We are on it: fines list in favor of organizations

We have good news to announce: since 27.04.2020 we are on the “list of fines” for the next 2 years. During this time we should have received at least one allocation of money by then. However, there is also the possibility of an extension before expiry. A big thank you to the district court Tiergarten! If you are now wondering what this is all about, here are a few details for better understanding.

What is the list of fines?

A list for organizations that meet certain criteria in order to receive money allocations. Often this is a payment ordered by the court, which goes to certain associations as a donation. It represents the penalty to be paid or a part of it.

In Germany, approximately 130,000 court cases and around 190,000 preliminary proceedings are discontinued every year as a result of a money order. This means that approximately 100 to 120 million euros are donated to charitable organizations. Isn’t that great? In comparison: every year, the German federal states collects over one billion euros in fines. Each federal state decides how high the percentage is. In Berlin, about 20 percent of the fines go to charitable organizations. In other federal states it is sometimes more.

And how does that work?

When a prosecutor initiates criminal proceedings, the outcome is usually uncertain and can take various forms. One of them is the imposition of a fine. With this, the judge or public prosecutor obtains that the alleged perpetrator makes a monetary payment to a charitable institution or organisation.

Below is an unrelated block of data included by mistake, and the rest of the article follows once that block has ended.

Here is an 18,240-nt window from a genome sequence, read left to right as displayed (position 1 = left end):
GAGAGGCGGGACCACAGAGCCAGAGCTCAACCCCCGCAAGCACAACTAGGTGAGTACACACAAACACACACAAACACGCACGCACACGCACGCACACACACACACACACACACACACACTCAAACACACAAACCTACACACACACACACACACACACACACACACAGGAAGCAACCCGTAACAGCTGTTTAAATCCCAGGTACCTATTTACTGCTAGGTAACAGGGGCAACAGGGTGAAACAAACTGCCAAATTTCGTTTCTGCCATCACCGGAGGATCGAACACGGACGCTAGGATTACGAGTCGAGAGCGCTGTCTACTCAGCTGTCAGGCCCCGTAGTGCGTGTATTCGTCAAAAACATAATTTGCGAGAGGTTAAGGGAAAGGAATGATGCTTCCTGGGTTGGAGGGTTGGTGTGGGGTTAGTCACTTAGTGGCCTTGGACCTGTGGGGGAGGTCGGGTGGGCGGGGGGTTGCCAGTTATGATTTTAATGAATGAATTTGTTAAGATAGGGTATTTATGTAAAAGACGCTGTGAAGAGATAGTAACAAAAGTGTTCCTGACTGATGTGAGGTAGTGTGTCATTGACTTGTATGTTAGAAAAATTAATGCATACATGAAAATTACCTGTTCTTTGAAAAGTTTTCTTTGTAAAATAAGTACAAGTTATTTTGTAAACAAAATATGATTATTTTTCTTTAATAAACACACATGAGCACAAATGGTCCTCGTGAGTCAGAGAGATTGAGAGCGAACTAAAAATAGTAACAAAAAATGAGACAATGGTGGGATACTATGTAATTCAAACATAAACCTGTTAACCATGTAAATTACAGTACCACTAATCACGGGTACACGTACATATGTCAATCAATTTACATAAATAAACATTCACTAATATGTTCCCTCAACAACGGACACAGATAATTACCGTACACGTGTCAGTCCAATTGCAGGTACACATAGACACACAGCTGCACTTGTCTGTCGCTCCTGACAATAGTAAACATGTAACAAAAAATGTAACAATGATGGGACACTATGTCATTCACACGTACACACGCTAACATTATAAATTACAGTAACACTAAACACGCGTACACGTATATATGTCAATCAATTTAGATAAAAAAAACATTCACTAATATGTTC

Which organisations are eligible?

According to administrative regulations, non-profit associations and organizations must be active in the following areas:

  • Youth welfare
  • Prisoner Assistance
  • Victim Assistance

Who decides?

The person concerned has no power of decision over the association, because the judge or public prosecutor decides whether or not the money is to be distributed or where it is to go. Another interesting fact is that about 70 percent of all financial impositions in Germany are assigned by the public prosecutor’s office; only 30 percent by judges. The alleged perpetrator can make a suggestion that a fine should be imposed. In the end, the public prosecutor and the judge discuss whether the imposition of a fine is the right conviction. The public prosecutor supports the judge with suggestions and ideas to find a suitable charitable institution.

Many thanks to the president of the district court Tiergarten. We are very pleased about this development.

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